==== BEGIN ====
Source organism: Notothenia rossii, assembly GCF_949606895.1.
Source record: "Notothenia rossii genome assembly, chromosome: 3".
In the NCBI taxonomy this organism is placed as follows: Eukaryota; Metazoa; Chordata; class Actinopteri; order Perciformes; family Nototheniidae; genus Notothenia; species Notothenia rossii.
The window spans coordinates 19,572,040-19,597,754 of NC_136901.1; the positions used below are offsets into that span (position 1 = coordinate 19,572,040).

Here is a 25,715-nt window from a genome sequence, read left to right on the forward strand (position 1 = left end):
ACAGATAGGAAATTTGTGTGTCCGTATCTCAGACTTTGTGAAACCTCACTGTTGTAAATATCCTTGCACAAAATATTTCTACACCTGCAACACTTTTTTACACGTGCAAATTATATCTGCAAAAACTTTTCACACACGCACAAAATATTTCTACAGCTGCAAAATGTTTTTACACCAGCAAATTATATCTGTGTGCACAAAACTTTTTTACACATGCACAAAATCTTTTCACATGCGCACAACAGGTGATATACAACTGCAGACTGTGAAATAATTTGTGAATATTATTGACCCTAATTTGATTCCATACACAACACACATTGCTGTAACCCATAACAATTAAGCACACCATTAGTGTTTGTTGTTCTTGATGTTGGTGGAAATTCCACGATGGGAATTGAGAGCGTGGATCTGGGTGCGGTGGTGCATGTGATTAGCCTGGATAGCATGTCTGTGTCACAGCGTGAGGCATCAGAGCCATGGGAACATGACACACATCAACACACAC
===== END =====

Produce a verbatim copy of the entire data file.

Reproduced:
Source organism: Notothenia rossii, assembly GCF_949606895.1.
Source record: "Notothenia rossii genome assembly, chromosome: 3".
In the NCBI taxonomy this organism is placed as follows: Eukaryota; Metazoa; Chordata; class Actinopteri; order Perciformes; family Nototheniidae; genus Notothenia; species Notothenia rossii.
The window spans coordinates 19,572,040-19,597,754 of NC_136901.1; the positions used below are offsets into that span (position 1 = coordinate 19,572,040).

Here is a 25,715-nt window from a genome sequence, read left to right on the forward strand (position 1 = left end):
ACAGATAGGAAATTTGTGTGTCCGTATCTCAGACTTTGTGAAACCTCACTGTTGTAAATATCCTTGCACAAAATATTTCTACACCTGCAACACTTTTTTACACGTGCAAATTATATCTGCAAAAACTTTTCACACACGCACAAAATATTTCTACAGCTGCAAAATGTTTTTACACCAGCAAATTATATCTGTGTGCACAAAACTTTTTTACACATGCACAAAATCTTTTCACATGCGCACAACAGGTGATATACAACTGCAGACTGTGAAATAATTTGTGAATATTATTGACCCTAATTTGATTCCATACACAACACACATTGCTGTAACCCATAACAATTAAGCACACCATTAGTGTTTGTTGTTCTTGATGTTGGTGGAAATTCCACGATGGGAATTGAGAGCGTGGATCTGGGTGCGGTGGTGCATGTGATTAGCCTGGATAGCATGTCTGTGTCACAGCGTGAGGCATCAGAGCCATGGGAACATGACACACATCAACACACAC